And yet, one lesson of the past hundred years has been that the surprises are more often on the upside. After a traumatic shock, the economy often does a lot better than most people thought it would. That was certainly true after the inflationary traumas of the 1970s, and it was true as well after both the First and Second World Wars. Could it be true again? Despite all the challenges the economy faces, there is no reason why it shouldn’t be. The consuming populations of the emerging markets are about to double, the developed world has huge hidden reserves of labour that could be put back to work, Africa could be re-integrated into the world economy, and technology could yet re-ignite global demand. We might yet be pleasant surprised by how well the world economy does in 2010-2030.
Looking back, the 1990s and 2000’s will no doubt go down as a uniquely benign period in global economics. The Bank of England governor, Mervyn King, took to referring to it as the ‘NICE decade’, standing for ‘non-inflationary consistently growing’ and that pretty much summed it up. After the oil shocks and recessions of the 1970s and 1980s, just about everything came good. Inflation was successfully tamed. Governments around the world embarked in programmes of deregulation and privatisation. Communism collapsed, propelling lots of new countries into the free market system. The growth of computers, mobile phones and the internet spawned huge new industries. It retrospect, it looks like a prosperous golden age, in which all we had to do was worry about spending wealth, not creating it.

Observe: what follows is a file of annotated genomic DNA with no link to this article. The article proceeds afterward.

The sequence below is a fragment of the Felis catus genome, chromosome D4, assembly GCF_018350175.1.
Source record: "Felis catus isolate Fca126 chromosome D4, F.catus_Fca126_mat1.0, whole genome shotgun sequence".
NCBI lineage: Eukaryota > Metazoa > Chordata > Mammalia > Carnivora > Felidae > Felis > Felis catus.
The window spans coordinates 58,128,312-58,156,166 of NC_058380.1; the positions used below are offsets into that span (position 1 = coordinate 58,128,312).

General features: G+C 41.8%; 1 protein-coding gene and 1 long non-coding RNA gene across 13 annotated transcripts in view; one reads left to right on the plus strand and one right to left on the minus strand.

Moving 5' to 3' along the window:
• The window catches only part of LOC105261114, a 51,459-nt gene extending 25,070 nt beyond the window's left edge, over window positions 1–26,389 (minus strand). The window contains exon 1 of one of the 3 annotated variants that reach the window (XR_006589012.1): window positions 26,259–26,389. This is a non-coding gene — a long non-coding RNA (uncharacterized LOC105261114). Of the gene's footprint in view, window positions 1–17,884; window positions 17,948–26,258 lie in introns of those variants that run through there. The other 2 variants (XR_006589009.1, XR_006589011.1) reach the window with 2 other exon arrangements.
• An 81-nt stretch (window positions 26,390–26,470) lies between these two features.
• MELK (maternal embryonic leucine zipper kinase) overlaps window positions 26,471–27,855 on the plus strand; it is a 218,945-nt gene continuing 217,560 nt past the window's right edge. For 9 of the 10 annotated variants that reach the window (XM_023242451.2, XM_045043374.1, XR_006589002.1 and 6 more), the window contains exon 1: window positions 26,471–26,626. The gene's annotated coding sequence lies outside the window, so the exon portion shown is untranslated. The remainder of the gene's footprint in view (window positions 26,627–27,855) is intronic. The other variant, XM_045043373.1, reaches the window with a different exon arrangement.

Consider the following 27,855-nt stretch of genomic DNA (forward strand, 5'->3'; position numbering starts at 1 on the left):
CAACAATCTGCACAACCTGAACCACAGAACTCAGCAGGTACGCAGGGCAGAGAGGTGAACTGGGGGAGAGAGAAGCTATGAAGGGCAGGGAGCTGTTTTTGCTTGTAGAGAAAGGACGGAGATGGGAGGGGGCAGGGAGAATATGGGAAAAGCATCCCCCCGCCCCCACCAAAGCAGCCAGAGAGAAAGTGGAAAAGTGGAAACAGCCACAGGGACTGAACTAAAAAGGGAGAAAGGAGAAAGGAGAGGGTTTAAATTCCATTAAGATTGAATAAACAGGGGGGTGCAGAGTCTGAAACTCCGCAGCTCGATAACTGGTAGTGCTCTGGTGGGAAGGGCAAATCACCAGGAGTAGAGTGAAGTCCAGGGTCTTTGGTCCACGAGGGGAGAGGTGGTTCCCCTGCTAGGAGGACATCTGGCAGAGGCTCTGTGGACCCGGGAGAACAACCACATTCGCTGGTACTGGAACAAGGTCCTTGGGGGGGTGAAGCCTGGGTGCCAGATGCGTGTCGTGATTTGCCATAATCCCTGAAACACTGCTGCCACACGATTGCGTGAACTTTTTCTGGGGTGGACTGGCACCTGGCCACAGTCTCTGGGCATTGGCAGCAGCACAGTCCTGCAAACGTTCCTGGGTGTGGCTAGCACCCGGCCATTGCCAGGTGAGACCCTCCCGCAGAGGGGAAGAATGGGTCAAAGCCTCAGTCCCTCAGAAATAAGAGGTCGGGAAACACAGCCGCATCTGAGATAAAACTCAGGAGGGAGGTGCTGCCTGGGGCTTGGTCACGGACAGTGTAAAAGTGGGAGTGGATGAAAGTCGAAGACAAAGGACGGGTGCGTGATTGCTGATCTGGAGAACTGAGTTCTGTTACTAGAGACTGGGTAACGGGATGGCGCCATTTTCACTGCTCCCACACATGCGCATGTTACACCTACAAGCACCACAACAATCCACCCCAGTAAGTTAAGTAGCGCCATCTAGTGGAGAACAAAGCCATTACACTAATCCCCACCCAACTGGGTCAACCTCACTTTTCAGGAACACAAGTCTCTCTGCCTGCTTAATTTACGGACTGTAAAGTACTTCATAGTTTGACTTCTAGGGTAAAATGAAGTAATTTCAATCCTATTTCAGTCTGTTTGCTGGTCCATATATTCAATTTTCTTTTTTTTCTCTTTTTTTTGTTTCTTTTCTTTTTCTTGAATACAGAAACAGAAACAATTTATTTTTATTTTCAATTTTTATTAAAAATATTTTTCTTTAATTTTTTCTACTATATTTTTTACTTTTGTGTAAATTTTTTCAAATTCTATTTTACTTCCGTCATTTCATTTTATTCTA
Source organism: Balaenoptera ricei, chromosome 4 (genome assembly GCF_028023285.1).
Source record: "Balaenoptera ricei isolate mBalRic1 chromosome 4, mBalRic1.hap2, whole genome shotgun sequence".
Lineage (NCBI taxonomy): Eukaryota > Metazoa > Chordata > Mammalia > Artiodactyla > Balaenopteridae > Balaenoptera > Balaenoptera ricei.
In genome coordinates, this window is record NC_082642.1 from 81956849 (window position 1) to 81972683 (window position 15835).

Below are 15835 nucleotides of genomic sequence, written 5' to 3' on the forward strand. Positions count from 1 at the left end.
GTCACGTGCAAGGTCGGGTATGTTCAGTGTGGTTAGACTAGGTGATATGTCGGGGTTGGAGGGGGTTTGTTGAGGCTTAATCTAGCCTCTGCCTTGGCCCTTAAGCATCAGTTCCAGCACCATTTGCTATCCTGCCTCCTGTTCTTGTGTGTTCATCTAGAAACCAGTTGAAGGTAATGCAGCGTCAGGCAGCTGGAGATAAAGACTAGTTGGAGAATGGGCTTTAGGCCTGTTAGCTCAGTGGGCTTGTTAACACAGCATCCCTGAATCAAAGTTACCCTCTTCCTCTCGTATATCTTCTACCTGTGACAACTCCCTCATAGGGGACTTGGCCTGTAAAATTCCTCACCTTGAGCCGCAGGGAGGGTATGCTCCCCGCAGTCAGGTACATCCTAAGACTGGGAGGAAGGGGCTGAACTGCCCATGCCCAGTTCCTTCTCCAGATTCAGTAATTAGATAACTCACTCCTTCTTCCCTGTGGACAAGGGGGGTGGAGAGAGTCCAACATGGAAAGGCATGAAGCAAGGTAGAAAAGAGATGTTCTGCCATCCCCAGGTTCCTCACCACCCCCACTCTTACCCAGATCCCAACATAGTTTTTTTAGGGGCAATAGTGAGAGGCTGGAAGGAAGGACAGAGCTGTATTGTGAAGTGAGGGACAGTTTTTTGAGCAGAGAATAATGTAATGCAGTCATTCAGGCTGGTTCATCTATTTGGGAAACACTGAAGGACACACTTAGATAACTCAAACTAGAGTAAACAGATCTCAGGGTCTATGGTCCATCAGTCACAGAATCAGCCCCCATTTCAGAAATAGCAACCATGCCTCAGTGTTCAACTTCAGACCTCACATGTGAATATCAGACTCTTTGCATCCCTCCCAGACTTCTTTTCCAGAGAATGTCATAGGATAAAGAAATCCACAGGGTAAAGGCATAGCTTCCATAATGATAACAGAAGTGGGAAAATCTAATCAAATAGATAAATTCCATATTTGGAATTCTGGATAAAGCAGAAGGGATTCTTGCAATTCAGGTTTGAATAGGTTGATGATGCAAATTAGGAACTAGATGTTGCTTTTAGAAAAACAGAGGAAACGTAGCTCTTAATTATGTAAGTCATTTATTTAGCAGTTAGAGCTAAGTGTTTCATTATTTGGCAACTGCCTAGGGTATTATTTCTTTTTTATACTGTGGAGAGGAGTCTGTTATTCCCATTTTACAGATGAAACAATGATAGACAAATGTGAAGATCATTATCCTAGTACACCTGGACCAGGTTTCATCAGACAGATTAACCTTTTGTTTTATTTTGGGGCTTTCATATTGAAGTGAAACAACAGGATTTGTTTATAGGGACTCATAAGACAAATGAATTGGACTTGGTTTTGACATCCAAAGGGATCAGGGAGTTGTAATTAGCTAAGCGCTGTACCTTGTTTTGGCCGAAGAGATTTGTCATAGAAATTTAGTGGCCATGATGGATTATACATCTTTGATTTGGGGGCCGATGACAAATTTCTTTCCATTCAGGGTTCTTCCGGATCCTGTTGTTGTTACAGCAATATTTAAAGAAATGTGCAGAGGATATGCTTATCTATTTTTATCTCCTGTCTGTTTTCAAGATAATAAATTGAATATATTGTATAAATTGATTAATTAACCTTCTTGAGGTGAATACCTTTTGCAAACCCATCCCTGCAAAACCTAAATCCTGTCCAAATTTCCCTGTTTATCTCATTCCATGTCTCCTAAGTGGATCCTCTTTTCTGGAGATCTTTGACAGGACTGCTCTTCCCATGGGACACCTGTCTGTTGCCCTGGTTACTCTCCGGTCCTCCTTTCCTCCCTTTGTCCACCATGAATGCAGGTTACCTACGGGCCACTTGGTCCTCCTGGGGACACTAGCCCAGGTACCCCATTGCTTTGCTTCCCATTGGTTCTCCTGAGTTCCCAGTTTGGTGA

In the wake of the financial collapse and global recession of 2008/2009, it is easy to imagine that is over. The banking authorities warn us that any return to growth will be a long hard slog. Debts are massive in both the private and public sectors. Borrowing will have to slow down and taxes will have to rise. The world is awash with excess capacity, destroying profits for a generation. Populations are aging, creating huge demographic challenges. Resources are scare once again, and it may not be long before we have inflation to contend with as well. Charles Bean, the deputy governor of the Bank of England, already refers to it as ‘the great contraction’, and that is a view shared by many policy-makers. They don’t expect the good times to return soon.